While they are at camp, they will be exercised, stimulated, and socialized with other people and animals. The dog that comes back to you from a few weeks at dog camp could be a completely different animal than the one you sent.
You Aren’t “Trained”
The advantage that you don’t have to do the training is also a disadvantage. Dogs have a hard time generalizing so they may have difficulty applying what they learned at dog camp to home life.
Also, unless you know how to properly treat the dog and reinforce what the trainer did, your dog’s behavior may revert once he gets back home.
It’s easy to avoid this problem, however. The best way to do this is to visit your dog a few times at camp. The trainer will bring you in on the training session and show you how to work with the dog.
This also teaches your dog that you are in charge in the same way that the trainer is. When you return home, you simply have to enforce the same rules so that your dog understands that what he learned at dog camp is the behavior that you now expect.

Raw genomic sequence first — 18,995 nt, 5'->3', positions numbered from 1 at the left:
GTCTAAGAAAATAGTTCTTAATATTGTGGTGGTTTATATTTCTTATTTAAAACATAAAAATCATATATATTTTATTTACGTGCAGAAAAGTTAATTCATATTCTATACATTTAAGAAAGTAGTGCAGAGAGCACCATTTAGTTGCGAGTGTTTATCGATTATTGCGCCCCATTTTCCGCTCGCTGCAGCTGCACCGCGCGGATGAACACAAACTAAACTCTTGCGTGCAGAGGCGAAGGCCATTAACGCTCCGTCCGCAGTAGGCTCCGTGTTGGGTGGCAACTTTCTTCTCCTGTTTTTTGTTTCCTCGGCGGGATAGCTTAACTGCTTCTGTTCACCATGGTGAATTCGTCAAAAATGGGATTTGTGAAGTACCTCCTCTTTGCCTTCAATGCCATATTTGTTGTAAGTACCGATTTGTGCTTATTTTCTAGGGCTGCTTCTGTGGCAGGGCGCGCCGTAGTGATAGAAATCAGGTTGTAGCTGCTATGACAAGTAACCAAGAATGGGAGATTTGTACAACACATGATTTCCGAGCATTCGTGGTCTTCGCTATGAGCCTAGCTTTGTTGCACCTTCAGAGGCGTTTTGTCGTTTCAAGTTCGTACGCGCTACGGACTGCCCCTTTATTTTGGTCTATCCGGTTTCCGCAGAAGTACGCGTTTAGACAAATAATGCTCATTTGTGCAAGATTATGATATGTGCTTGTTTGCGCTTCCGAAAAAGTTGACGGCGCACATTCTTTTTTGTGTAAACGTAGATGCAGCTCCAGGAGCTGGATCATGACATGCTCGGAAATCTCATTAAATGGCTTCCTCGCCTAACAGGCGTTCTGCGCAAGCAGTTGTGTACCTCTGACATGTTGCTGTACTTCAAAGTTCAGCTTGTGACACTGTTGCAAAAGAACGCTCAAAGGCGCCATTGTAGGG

However, the big benefit is that reinforcement takes far less time than having to do all the training yourself. Plus, every dog is unique and has their own learning style. You may not be an expert dog trainer but professionals will know the right ways to communicate with your dog regardless of their learning style.
In addition, sometimes being around other well-behaved dogs is exactly what Fido needs to learn more quickly, which is what he’ll get at dog camp!
Length of Time at Camp
How long your dog may spend at dog camp is determined by several factors. A mild-mannered, easygoing dog will learn much quicker than a more stubborn dog and require less time at camp. Plus, how much training your dog already has is a factor.
On average, most dogs can learn to behave within a few weeks. At K9 University we offer packages of up to 4 weeks. You’ll receive regular updates on how Fido is doing so you can rest easy.